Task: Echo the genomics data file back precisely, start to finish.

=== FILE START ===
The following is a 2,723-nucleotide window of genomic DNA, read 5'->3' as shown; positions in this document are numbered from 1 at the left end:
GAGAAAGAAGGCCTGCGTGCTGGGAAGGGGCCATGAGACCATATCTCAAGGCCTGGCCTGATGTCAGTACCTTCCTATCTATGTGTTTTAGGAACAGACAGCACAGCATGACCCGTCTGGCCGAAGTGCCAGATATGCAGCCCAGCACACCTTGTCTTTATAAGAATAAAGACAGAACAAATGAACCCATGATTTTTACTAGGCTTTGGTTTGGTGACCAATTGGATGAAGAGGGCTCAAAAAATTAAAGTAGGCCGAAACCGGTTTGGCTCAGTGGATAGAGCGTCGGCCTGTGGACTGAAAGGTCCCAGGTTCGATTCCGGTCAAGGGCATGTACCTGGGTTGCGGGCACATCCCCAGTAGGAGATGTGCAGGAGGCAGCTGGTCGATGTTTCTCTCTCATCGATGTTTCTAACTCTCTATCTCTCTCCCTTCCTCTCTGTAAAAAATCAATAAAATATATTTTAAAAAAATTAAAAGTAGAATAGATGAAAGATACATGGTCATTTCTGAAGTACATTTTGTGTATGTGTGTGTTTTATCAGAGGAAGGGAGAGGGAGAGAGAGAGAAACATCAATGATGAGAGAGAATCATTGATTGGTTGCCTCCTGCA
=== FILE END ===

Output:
The following is a 2,723-nucleotide window of genomic DNA, read 5'->3' as shown; positions in this document are numbered from 1 at the left end:
GAGAAAGAAGGCCTGCGTGCTGGGAAGGGGCCATGAGACCATATCTCAAGGCCTGGCCTGATGTCAGTACCTTCCTATCTATGTGTTTTAGGAACAGACAGCACAGCATGACCCGTCTGGCCGAAGTGCCAGATATGCAGCCCAGCACACCTTGTCTTTATAAGAATAAAGACAGAACAAATGAACCCATGATTTTTACTAGGCTTTGGTTTGGTGACCAATTGGATGAAGAGGGCTCAAAAAATTAAAGTAGGCCGAAACCGGTTTGGCTCAGTGGATAGAGCGTCGGCCTGTGGACTGAAAGGTCCCAGGTTCGATTCCGGTCAAGGGCATGTACCTGGGTTGCGGGCACATCCCCAGTAGGAGATGTGCAGGAGGCAGCTGGTCGATGTTTCTCTCTCATCGATGTTTCTAACTCTCTATCTCTCTCCCTTCCTCTCTGTAAAAAATCAATAAAATATATTTTAAAAAAATTAAAAGTAGAATAGATGAAAGATACATGGTCATTTCTGAAGTACATTTTGTGTATGTGTGTGTTTTATCAGAGGAAGGGAGAGGGAGAGAGAGAGAAACATCAATGATGAGAGAGAATCATTGATTGGTTGCCTCCTGCA